CERN Accelerating science

CERN MicroClub needs your help!

In the early 1970s, with a number of staff members, we started looking for ways to buy computers for private use at affordable prices. We contacted various manufacturers of the time (Atari, Commodore, Apple II, Olivetti, ...) and their Swiss or French representatives. We received the same answer several times: "We will be ready to offer you special conditions if you create an internal structure at CERN to manage purchases ".

As a result, by the end of 1983, we had the idea of creating the CERN MICRO CLUB (CMC) under the aegis of the Staff Association.

At first, the club held its meetings in the offices of the first committee

We discussed the choice of computers, the first purchases to make, the club coordination but also the conditions of purchase to negotiate with the manufacturers.

Very quickly by word of mouth, the number of members increased so much after one year we were more than 50 registered!

In 1984, with the arrival of the first Mac and the very interesting conditions granted by Apple, the number of members continued to increase. We had to find new premises but already at that time it was not easy. At the beginning of the 90s, we finally succeeded: we obtained a part of Bldg. 555!

The Club's internal organization was at that time divided into sections according to the type of equipment used: Atari, Commodore, Apple II, MS DOS, games library and technical library.

A secretariat was set up to manage membership requests and fees, place material orders, pay invoices, create and send newsletters to members.

The club continued to grow and in 1993, a new Video/Photo section was created.

Our functioning is simple; one member is appointed management head of each new section who is a “de facto” member of the committee, in addition to the four statutory members: president, vice-president, secretary and treasurer.

At that time, with the agreement of CERN Management and the Staff Association, we were able to open the club to other International Organizations in Geneva and to professors from Universities and colleges such as EPFL or EPFZ.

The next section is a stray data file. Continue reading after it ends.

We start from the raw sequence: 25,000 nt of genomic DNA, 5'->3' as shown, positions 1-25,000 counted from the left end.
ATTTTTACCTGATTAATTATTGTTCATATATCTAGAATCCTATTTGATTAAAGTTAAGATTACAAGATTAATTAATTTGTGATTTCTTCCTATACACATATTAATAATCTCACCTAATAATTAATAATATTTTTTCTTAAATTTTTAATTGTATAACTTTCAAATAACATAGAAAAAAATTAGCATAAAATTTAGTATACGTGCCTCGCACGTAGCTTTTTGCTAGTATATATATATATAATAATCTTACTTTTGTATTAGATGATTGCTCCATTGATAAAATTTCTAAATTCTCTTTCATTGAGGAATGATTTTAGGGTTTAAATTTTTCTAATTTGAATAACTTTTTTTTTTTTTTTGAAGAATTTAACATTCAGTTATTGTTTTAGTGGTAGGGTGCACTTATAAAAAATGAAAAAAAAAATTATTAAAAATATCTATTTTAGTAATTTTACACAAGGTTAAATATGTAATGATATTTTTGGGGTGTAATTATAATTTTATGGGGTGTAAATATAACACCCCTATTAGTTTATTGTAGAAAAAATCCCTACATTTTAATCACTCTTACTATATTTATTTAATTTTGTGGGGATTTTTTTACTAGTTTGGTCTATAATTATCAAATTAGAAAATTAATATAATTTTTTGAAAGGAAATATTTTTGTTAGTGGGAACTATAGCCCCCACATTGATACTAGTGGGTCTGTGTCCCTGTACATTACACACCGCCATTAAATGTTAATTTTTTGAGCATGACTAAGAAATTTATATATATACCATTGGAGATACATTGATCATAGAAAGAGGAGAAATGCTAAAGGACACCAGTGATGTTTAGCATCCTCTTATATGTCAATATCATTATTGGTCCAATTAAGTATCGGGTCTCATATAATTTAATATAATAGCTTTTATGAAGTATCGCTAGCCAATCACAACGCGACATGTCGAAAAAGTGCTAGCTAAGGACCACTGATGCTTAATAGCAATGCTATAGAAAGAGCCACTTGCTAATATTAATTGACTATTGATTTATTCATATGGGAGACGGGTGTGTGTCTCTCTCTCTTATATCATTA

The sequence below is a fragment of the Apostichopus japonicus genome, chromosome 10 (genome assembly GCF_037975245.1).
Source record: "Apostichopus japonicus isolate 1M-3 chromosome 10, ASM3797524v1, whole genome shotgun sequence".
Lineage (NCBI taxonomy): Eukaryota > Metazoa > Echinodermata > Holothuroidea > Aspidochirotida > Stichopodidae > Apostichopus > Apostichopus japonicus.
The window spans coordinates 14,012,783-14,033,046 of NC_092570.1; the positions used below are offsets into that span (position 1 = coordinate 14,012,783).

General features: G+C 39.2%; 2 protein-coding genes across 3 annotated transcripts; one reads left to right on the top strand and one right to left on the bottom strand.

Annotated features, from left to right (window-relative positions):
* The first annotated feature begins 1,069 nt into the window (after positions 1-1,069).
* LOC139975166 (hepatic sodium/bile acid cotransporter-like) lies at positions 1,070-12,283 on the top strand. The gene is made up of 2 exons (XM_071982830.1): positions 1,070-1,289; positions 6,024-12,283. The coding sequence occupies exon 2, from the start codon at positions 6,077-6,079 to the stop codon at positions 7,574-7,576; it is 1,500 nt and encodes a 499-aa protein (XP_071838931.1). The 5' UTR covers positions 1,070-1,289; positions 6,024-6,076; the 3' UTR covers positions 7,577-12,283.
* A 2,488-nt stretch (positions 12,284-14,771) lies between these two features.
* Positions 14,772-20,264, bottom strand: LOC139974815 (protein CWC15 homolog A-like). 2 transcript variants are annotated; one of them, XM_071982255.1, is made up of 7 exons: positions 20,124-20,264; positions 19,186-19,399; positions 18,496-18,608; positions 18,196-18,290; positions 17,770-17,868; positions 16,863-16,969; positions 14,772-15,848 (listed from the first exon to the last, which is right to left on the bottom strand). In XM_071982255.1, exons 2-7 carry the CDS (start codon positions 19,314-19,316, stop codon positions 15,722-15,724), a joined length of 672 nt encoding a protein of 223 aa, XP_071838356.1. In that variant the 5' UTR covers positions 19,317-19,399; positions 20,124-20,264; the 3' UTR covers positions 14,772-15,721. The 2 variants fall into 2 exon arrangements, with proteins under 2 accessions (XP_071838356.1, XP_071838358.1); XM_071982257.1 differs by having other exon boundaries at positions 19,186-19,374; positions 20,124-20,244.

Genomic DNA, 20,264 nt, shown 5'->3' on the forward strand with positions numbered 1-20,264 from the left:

The club continued to grow and organized workshops, conferences, presentations of new equipment by manufacturers and training courses on different software. Several pieces of equipment were provided to our members: slide scanners, A3 printers, devices for digitizing of Super 8 films.

Members could also subscribe to the "TeleSupport" remote support service. (editor's note: Currently only available for Mac.)

The club could also make official repairs of Apple, Dell, Lenovo and Brother devices.

In the early 2000s, given the large number of members and the multitude of activities, we moved to the current premises at Bldg. 567. Access for external members is easier because it avoids site access control.

A new Robotics section was then created. It brought in  a new generation of members interested in microprocessors and automation.

From the history of our club you can see the constant evolution over the last few years. The club is doing well but the committee, which has now been in place for some time, is getting older.

We must ensure the sustainability of the club in order not to lose this beautiful heritage. We would like to meet some good volunteers, ready to give a little of their time, and share their innovative ideas to allow the club to continue its evolution and last for many years to come!

If you are interested in this adventure, do not hesitate any longer!

Contact us on the following email address: